• Buhari: Leaders of both countries to meet on improving relations
• President reminds those he locked up, he suffered the same fate
Jaiyeola Andrews with agency report
The Nigerian Union in South Africa has reported new xenophobic attacks against Nigerians and other foreigners in Sternkopf, Namakwa Municipality in the Northern Cape Province of South Africa.
The president of the union, Ikechukwu Anyene, said yesterday in Pretoria, that the Northern Cape Province chapter chairman of the union reported the incident to its national secretariat, a day after the union led other Nigerians to meet with President Muhammadu Buhari, who was in South Africa for the African Union Summit.
“The National Secretariat of Nigeria Union has received a report of xenophobic attacks from Mr. Kennedy Osagie, the Northern Cape Province chapter chairman of the union.
“The report indicated that South Africans attacked Nigerians.
“Two cars belonging to Nigerians have been reportedly burnt and they have been going from house to house looting and destroying their property,” he alleged.
Anyene, who said that there were 20 Nigerians living in the affected community, added that none had been reported dead in the incident, reported the News Agency of Nigeria (NAN).
“Six Nigerians have taken refuge with their families in nearby SpringBok community and they do not know the whereabouts of the other Nigerians,” he said.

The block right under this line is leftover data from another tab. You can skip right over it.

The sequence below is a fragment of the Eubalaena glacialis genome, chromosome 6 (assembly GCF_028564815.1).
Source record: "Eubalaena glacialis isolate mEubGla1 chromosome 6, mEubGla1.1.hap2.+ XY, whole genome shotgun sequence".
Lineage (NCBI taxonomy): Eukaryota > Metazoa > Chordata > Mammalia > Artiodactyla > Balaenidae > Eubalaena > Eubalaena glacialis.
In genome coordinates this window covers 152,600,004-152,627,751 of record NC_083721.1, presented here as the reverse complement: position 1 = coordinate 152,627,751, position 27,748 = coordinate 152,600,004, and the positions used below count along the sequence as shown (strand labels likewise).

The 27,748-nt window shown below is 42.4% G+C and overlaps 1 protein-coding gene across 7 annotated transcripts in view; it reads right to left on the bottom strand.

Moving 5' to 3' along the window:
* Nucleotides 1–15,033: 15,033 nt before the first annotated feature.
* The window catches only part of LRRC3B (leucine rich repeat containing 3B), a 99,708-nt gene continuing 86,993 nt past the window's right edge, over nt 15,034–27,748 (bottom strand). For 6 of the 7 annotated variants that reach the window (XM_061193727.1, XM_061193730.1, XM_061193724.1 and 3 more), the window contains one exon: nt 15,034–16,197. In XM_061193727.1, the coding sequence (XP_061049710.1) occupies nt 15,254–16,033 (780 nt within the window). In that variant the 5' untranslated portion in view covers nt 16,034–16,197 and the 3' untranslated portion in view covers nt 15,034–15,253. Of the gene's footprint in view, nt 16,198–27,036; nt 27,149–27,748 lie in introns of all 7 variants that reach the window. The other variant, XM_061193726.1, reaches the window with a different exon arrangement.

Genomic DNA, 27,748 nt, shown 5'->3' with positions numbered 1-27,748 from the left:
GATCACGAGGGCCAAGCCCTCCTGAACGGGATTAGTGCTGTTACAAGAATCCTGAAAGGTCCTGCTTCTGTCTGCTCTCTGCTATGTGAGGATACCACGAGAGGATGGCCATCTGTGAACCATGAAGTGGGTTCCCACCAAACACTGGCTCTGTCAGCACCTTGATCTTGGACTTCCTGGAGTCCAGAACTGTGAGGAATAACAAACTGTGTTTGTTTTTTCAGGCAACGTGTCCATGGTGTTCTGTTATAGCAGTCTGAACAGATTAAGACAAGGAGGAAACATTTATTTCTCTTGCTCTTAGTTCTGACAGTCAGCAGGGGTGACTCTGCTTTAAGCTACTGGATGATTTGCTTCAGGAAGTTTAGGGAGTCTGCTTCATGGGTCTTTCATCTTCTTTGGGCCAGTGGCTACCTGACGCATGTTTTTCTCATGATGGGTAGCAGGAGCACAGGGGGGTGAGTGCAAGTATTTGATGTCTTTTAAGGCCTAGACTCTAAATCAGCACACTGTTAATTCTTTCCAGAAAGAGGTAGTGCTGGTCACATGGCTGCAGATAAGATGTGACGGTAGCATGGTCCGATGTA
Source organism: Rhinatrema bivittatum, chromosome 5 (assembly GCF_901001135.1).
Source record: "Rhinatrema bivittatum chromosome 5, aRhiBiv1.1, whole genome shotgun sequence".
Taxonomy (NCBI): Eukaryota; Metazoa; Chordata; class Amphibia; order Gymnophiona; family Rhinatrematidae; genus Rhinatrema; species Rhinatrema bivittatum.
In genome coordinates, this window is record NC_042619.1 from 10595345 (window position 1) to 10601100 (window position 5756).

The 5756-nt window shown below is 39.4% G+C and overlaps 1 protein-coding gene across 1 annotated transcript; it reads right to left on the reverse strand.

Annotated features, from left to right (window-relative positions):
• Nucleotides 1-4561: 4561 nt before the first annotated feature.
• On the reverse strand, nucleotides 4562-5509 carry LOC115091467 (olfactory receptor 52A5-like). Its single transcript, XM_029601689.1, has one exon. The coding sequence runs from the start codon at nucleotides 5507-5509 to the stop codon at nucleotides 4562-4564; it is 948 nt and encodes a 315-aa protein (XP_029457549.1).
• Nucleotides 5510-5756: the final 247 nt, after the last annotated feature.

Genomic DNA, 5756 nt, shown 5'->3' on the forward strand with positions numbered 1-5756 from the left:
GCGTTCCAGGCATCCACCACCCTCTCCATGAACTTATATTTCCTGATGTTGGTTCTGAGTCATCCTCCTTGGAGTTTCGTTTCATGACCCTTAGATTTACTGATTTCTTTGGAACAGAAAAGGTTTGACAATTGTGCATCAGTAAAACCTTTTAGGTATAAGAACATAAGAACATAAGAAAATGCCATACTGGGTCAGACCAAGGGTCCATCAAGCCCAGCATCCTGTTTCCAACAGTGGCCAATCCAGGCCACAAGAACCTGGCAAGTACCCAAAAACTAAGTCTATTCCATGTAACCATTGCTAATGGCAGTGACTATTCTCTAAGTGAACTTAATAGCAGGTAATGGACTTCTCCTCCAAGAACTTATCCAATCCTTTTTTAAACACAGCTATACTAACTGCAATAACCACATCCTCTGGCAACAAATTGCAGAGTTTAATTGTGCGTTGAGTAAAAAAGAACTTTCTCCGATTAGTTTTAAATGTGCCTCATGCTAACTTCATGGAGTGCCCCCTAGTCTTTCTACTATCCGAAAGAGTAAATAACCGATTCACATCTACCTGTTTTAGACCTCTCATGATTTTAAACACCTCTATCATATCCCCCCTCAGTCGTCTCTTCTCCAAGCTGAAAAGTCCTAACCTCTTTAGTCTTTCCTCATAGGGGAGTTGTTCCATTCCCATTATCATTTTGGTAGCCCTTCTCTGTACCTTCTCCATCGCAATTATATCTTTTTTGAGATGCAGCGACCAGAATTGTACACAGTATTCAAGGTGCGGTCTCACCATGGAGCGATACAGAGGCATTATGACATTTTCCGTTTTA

He said that the union had reported the incident to the Nigerian Consulate in South Africa.
Nigeria’s Consul General in South Africa, Ambassador Uche Ajulu-Okeke, confirmed the incident, saying the mission had commenced investigations.
“The Nigerian Consulate in South Africa has received a report of new xenophobic attacks in Northern Cape Province of South Africa.
“The mission has commenced investigation into the incident and will ensure that Nigerians are safe in South Africa,” she said.
South Africa was hit by a wave of deadly xenophobic attacks between March and April 2015, with locals attacking and killing at least five African migrants.
The tension subsided after widespread condemnation.
The report on the attacks came on the heels of Buhari’s interactive meeting with the Nigerian community in South Africa on Monday.
During the meeting, he charged Nigerians resident in South Africa to be good ambassadors of their country, adding that leaders from both countries would soon meet to discuss several issues bordering on their relationship.
“Those of you who have the opportunity to come here and represent us, make sure that you are representing Nigeria well, you are all ambassadors of Nigeria. This means a lot of patience, restraint, self-respect and pride. You must have all these,” he said.
Buhari also promised that his government would completely stamp out corruption in Nigeria.
“Government is determined to secure the country, manage the economy, create employment and fight corruption. Some articulate writers have said if we do not kill corruption, corruption will kill Nigeria. This APC administration intends to kill corruption in Nigeria. We will do our best, I assure you,” Buhari said.
The president added that he would stop at nothing at implementing the cardinal policies of his administration in order to move the country forward.
He stressed that his government was determined to secure the country, improve the economy and eliminate corruption.